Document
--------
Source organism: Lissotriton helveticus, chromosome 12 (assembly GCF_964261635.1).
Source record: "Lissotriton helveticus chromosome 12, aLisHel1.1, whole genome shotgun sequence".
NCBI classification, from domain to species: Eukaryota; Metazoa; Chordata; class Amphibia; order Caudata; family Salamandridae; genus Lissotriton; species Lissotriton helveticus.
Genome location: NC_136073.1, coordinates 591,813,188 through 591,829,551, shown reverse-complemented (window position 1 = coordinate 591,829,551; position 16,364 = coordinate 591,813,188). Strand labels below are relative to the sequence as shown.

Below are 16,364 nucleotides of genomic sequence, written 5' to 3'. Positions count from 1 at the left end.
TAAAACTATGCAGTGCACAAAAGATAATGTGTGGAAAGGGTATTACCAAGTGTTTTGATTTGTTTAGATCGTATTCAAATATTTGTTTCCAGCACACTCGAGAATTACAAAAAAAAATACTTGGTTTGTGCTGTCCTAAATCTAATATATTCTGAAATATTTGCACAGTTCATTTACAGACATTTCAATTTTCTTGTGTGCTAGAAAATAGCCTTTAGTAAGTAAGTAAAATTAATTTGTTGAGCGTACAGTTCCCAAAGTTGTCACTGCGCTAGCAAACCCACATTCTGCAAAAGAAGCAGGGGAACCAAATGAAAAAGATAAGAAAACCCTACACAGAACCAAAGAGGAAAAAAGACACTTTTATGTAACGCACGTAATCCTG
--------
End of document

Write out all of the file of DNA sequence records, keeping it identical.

Source organism: Lissotriton helveticus, chromosome 12 (assembly GCF_964261635.1).
Source record: "Lissotriton helveticus chromosome 12, aLisHel1.1, whole genome shotgun sequence".
NCBI classification, from domain to species: Eukaryota; Metazoa; Chordata; class Amphibia; order Caudata; family Salamandridae; genus Lissotriton; species Lissotriton helveticus.
Genome location: NC_136073.1, coordinates 591,813,188 through 591,829,551, shown reverse-complemented (window position 1 = coordinate 591,829,551; position 16,364 = coordinate 591,813,188). Strand labels below are relative to the sequence as shown.

Below are 16,364 nucleotides of genomic sequence, written 5' to 3'. Positions count from 1 at the left end.
TAAAACTATGCAGTGCACAAAAGATAATGTGTGGAAAGGGTATTACCAAGTGTTTTGATTTGTTTAGATCGTATTCAAATATTTGTTTCCAGCACACTCGAGAATTACAAAAAAAAATACTTGGTTTGTGCTGTCCTAAATCTAATATATTCTGAAATATTTGCACAGTTCATTTACAGACATTTCAATTTTCTTGTGTGCTAGAAAATAGCCTTTAGTAAGTAAGTAAAATTAATTTGTTGAGCGTACAGTTCCCAAAGTTGTCACTGCGCTAGCAAACCCACATTCTGCAAAAGAAGCAGGGGAACCAAATGAAAAAGATAAGAAAACCCTACACAGAACCAAAGAGGAAAAAAGACACTTTTATGTAACGCACGTAATCCTG